Date

3-2015

Degree Name

BS in Industrial Engineering

Department

Industrial and Manufacturing Engineering Department

Advisor(s)

Tali Freed

Abstract

The snack food company Frito-Lay relies on Route Sales Representatives (RSRs) to stock and maintain shelves of snack foods in every store. Frito-Lay currently does not have a system which can accurately predict cannibalization, or the effects of a store opening or closing on other stores of the same chain in the area. The goal is to sort through 1900 stores in a given metropolitan area to see the effects of cannibalization. In order to tackle the problem, a Microsoft Access program was created to filter stores based on location or whether the store was open for the full three-year duration or not.

The analysis of an opening or closing store is divided between the long-term and short-term effects. An examination of the long-term effects begins by focusing on eliminating seasonal and yearly trends. Seasonal trends are deemed to be insignificant due to the lack of a dominant oscillation within the year. Next, yearly trends are eliminated by performing an individual regression analysis between the introduced store and a nearby store and tracking the sales changes on control charts. A scatterplot is created using the distance between the neighboring store and the introduced store versus the sales changes. A trend line is fitted to the data, but little correlation can be seen. The long-term effects are inconclusive because the model does not incorporate different factors that could affect sales numbers.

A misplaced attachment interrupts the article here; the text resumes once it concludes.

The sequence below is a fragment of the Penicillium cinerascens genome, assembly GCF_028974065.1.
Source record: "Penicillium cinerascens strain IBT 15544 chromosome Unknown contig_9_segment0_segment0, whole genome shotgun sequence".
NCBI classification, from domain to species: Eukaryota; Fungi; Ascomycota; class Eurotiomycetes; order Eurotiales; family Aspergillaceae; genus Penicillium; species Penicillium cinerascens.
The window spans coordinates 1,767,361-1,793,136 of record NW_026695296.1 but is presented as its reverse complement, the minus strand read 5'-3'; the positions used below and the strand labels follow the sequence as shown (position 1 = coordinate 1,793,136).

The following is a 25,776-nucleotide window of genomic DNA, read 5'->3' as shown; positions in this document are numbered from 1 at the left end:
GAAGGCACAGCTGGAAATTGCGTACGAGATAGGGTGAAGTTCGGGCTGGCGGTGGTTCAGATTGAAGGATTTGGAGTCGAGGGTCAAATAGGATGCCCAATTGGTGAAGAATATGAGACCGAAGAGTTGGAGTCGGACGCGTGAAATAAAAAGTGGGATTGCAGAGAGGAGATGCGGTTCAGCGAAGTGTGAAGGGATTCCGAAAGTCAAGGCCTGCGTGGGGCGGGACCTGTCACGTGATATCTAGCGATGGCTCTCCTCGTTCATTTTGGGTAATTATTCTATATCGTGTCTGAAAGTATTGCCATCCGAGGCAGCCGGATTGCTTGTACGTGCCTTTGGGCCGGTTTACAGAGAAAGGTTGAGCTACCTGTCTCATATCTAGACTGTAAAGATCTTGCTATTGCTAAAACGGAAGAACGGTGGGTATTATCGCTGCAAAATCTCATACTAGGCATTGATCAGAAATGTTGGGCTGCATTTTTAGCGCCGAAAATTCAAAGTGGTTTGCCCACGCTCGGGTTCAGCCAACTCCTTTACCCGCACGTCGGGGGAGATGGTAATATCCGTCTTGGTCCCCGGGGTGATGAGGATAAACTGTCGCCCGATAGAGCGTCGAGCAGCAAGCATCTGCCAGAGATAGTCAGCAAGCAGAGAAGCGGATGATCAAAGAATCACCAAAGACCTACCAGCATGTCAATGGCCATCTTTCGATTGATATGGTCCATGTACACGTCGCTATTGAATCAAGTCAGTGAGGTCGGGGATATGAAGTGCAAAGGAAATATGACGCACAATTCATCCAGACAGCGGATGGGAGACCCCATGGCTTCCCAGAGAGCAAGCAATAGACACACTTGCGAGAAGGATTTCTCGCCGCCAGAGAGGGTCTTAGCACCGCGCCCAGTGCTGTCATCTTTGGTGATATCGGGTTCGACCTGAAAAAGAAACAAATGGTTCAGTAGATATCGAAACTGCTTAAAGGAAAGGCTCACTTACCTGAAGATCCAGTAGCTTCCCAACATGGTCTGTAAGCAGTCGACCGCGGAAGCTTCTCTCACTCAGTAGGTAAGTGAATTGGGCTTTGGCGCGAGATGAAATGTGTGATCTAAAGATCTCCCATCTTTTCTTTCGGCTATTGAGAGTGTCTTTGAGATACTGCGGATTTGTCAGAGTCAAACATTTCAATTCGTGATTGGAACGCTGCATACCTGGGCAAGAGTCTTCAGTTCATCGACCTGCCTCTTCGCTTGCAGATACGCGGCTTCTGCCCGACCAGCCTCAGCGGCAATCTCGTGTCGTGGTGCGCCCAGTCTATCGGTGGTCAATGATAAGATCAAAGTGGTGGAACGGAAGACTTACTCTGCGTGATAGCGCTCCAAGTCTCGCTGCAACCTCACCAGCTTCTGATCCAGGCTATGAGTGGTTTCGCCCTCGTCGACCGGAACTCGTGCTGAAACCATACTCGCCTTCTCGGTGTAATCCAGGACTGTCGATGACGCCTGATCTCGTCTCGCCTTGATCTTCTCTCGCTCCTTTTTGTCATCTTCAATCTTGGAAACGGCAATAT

The short-term effects were analyzed using a combination of control charts, percentage changes, and sales averages before and after the store’s introduction. The most statistically significant interactions were same-store cannibalization for mass merchandisers and supermarkets. This supports the already-standing practices by Frito-Lay.